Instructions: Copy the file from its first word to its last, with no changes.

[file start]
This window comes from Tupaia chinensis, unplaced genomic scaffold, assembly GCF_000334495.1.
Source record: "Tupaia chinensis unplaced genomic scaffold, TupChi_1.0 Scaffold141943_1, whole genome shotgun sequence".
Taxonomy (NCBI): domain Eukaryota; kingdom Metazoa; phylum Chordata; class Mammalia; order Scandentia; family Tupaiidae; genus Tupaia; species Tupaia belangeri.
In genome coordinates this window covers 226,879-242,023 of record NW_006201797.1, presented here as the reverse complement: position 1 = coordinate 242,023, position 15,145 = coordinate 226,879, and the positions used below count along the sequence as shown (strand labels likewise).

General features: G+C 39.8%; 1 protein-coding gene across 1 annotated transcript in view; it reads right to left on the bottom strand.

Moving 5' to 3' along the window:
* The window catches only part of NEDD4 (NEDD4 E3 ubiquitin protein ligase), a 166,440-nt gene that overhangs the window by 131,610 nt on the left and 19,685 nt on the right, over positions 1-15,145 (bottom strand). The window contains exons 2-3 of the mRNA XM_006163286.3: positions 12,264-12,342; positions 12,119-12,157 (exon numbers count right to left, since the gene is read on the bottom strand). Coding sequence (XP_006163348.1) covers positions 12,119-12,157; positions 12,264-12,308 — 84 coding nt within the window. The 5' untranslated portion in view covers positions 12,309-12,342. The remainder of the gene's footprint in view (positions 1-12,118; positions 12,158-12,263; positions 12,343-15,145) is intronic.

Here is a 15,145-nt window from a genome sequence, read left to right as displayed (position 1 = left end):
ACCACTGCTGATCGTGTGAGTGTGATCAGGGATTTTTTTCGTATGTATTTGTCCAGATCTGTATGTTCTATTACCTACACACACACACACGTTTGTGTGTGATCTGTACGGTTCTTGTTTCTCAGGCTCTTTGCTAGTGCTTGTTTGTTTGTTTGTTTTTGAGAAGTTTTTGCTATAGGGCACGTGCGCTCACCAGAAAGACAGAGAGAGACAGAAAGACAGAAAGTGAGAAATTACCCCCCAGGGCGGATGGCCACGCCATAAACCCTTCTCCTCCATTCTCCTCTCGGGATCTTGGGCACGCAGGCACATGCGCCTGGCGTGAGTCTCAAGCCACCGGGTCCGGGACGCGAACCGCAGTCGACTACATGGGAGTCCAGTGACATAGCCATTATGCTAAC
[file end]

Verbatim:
This window comes from Tupaia chinensis, unplaced genomic scaffold, assembly GCF_000334495.1.
Source record: "Tupaia chinensis unplaced genomic scaffold, TupChi_1.0 Scaffold141943_1, whole genome shotgun sequence".
Taxonomy (NCBI): domain Eukaryota; kingdom Metazoa; phylum Chordata; class Mammalia; order Scandentia; family Tupaiidae; genus Tupaia; species Tupaia belangeri.
In genome coordinates this window covers 226,879-242,023 of record NW_006201797.1, presented here as the reverse complement: position 1 = coordinate 242,023, position 15,145 = coordinate 226,879, and the positions used below count along the sequence as shown (strand labels likewise).

General features: G+C 39.8%; 1 protein-coding gene across 1 annotated transcript in view; it reads right to left on the bottom strand.

Moving 5' to 3' along the window:
* The window catches only part of NEDD4 (NEDD4 E3 ubiquitin protein ligase), a 166,440-nt gene that overhangs the window by 131,610 nt on the left and 19,685 nt on the right, over positions 1-15,145 (bottom strand). The window contains exons 2-3 of the mRNA XM_006163286.3: positions 12,264-12,342; positions 12,119-12,157 (exon numbers count right to left, since the gene is read on the bottom strand). Coding sequence (XP_006163348.1) covers positions 12,119-12,157; positions 12,264-12,308 — 84 coding nt within the window. The 5' untranslated portion in view covers positions 12,309-12,342. The remainder of the gene's footprint in view (positions 1-12,118; positions 12,158-12,263; positions 12,343-15,145) is intronic.

Here is a 15,145-nt window from a genome sequence, read left to right as displayed (position 1 = left end):
ACCACTGCTGATCGTGTGAGTGTGATCAGGGATTTTTTTCGTATGTATTTGTCCAGATCTGTATGTTCTATTACCTACACACACACACACGTTTGTGTGTGATCTGTACGGTTCTTGTTTCTCAGGCTCTTTGCTAGTGCTTGTTTGTTTGTTTGTTTTTGAGAAGTTTTTGCTATAGGGCACGTGCGCTCACCAGAAAGACAGAGAGAGACAGAAAGACAGAAAGTGAGAAATTACCCCCCAGGGCGGATGGCCACGCCATAAACCCTTCTCCTCCATTCTCCTCTCGGGATCTTGGGCACGCAGGCACATGCGCCTGGCGTGAGTCTCAAGCCACCGGGTCCGGGACGCGAACCGCAGTCGACTACATGGGAGTCCAGTGACATAGCCATTATGCTAAC